- Using a ladder to reach a wasp colony that is too high on the wall is not advised. Most people fall and injure themselves seriously.
- Have a pre-planned escape route which you can run through like wild hyenas chasing you if the bald faced hornets begin to swarm.
- If you have pets or children at home, take them out for the day when you use pesticides or insecticides.
- The timing is crucial to hornet control. The earlier in the year you treat a wasp nest, the more chances of success you have.
- Using aerosol sprays has some drawbacks. The bald faced hornets die and then begin to rot within the wall cavity. This increases moisture which leads to fungal development and mold.
- The hole of an active nest should not be plugged. The hornets will find another route and chew their way into your dwelling through a new hole.
When You Are Out Of Goodbyes
Let’s say you have utilized these techniques to get rid of a bald faced hornet nest inside a wall and have been successful. What do you do when you are done saying goodbye? You thwart any and all future infestations. Take these preventive steps:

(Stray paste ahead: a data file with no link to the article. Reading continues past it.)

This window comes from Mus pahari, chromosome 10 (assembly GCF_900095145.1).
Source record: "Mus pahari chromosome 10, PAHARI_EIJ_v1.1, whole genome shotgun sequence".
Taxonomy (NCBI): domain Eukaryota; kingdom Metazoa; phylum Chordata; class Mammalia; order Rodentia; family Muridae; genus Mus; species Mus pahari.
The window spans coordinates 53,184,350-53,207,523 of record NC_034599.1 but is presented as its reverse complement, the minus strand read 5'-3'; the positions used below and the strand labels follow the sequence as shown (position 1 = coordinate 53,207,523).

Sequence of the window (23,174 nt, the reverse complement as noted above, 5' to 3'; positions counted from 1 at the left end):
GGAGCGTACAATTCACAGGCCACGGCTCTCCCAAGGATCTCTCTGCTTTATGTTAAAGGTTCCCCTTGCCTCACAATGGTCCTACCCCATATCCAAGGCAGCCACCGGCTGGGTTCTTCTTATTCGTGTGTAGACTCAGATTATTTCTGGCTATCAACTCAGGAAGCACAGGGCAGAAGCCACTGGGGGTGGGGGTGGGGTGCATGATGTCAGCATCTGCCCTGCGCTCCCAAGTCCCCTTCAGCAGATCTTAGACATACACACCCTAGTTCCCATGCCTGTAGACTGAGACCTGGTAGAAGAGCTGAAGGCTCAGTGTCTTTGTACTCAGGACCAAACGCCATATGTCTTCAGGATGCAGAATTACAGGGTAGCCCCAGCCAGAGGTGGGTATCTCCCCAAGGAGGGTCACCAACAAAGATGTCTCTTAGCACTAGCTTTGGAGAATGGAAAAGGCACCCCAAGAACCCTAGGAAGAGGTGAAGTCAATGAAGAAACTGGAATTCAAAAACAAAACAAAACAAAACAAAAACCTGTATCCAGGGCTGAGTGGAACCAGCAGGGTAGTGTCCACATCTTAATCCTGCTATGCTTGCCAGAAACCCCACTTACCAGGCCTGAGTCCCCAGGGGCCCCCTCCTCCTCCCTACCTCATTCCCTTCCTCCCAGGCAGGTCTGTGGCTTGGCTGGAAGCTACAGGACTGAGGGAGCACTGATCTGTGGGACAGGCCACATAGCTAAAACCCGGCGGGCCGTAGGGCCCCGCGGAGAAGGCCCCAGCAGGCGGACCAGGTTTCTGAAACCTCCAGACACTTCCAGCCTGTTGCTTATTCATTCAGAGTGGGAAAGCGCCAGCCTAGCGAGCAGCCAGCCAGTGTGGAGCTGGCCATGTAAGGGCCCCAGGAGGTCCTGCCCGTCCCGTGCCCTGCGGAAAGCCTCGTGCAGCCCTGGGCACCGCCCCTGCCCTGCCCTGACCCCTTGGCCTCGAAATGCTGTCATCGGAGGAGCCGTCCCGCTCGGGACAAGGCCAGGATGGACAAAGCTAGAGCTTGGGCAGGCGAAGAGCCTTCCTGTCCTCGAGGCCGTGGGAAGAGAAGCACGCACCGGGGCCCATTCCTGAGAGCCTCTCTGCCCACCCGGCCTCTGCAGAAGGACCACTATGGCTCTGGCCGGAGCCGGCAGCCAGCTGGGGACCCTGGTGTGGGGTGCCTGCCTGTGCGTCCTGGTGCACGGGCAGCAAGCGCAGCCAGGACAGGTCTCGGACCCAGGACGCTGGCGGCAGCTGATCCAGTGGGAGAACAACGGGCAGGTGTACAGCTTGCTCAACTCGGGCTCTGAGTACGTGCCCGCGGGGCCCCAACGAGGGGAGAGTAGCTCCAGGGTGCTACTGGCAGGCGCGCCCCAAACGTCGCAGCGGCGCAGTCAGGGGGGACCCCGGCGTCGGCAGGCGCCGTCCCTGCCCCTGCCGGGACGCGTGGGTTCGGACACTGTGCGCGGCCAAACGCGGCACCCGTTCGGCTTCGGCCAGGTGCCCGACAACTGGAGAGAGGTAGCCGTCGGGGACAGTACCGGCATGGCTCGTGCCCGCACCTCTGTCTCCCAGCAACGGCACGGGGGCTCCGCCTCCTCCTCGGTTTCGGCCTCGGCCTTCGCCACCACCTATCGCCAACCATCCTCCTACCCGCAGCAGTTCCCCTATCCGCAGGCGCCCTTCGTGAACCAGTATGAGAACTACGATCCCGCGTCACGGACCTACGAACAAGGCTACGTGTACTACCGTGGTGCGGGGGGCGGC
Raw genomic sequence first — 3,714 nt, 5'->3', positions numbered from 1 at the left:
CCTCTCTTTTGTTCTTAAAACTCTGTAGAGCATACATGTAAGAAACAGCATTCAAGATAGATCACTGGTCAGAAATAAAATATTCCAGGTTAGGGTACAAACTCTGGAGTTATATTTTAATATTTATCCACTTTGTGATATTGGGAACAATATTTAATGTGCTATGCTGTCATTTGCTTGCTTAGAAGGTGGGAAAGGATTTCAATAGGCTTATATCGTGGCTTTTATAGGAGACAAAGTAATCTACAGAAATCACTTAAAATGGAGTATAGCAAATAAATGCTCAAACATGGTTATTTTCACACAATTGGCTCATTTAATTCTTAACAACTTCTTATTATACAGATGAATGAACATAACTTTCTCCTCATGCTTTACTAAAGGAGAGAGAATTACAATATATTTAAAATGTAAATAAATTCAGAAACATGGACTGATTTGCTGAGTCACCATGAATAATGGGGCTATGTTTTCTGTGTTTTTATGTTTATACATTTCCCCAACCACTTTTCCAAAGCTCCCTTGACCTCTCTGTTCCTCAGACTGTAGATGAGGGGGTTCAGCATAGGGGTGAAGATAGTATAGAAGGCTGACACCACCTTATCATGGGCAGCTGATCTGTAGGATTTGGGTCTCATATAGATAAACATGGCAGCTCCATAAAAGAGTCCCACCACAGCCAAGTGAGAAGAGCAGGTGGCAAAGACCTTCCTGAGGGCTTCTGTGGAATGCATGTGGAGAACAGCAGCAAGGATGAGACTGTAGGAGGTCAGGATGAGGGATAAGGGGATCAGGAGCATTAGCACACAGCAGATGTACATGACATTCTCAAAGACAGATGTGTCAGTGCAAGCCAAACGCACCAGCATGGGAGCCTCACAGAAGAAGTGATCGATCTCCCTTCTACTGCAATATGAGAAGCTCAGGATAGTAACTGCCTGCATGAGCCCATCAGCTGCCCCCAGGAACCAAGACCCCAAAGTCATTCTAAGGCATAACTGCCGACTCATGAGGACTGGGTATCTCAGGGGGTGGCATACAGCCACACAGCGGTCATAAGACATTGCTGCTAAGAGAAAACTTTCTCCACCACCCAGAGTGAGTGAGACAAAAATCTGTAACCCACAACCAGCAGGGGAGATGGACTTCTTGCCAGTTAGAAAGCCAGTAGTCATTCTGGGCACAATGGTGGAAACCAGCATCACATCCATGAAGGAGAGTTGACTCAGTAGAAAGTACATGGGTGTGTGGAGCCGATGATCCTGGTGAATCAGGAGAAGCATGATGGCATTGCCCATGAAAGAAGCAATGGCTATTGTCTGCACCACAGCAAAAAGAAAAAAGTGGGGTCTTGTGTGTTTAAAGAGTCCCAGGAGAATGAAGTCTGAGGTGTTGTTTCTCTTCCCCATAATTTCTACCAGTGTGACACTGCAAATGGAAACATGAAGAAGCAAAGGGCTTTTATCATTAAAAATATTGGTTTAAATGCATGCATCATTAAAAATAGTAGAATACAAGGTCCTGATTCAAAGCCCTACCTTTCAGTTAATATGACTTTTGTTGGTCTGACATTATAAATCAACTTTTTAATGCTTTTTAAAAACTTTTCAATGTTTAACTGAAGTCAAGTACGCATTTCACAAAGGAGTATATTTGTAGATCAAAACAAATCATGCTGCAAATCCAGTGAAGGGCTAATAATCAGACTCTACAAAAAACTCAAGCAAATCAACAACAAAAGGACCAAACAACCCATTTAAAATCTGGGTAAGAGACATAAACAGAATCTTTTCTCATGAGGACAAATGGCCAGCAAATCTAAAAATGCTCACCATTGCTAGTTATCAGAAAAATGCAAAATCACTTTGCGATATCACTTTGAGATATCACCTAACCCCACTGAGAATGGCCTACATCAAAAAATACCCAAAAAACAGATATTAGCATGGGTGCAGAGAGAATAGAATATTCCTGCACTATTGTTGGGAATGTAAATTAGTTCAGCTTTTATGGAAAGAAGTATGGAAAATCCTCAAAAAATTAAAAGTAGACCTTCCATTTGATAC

- Remove food that is sugary or has meat from open areas, especially if you had a picnic or barbeque. They are invitations to wasps.
- All your garbage bins should be kept closed tightly.
- If you have fruits or berries growing in your backyard, pick them before they are ripe. Rotting fruit is like a magnet to bald faced hornets. Fallen fruits should be thrown away before wasps get to it. The ideal answer is not to plant any such trees.
- Any old, vacant nests you see near the dwelling should be taken down during winter months. There are high chances of a new colony rebuilding the nest if left as is.
- Shingles and sidings should be checked for any cracks and then sealed off.
- Fake nests are a great way to avert hornets. They are territorial creatures who never build their homes close to another wasp colony.
The Power Of Early Goodbye
A bald faced hornet colony inside a home wall has no advantage. Instead, they only drill tunnels and holes in the wall causing structural damage which is costly to repair. This makes identifying and removing a nest in a wall cavity fundamental. Thankfully, if you discover the hornet nest when it has just started managing them is relatively simple. So keep your eyes peeled and ears alert for any stray wings and weird noises this season!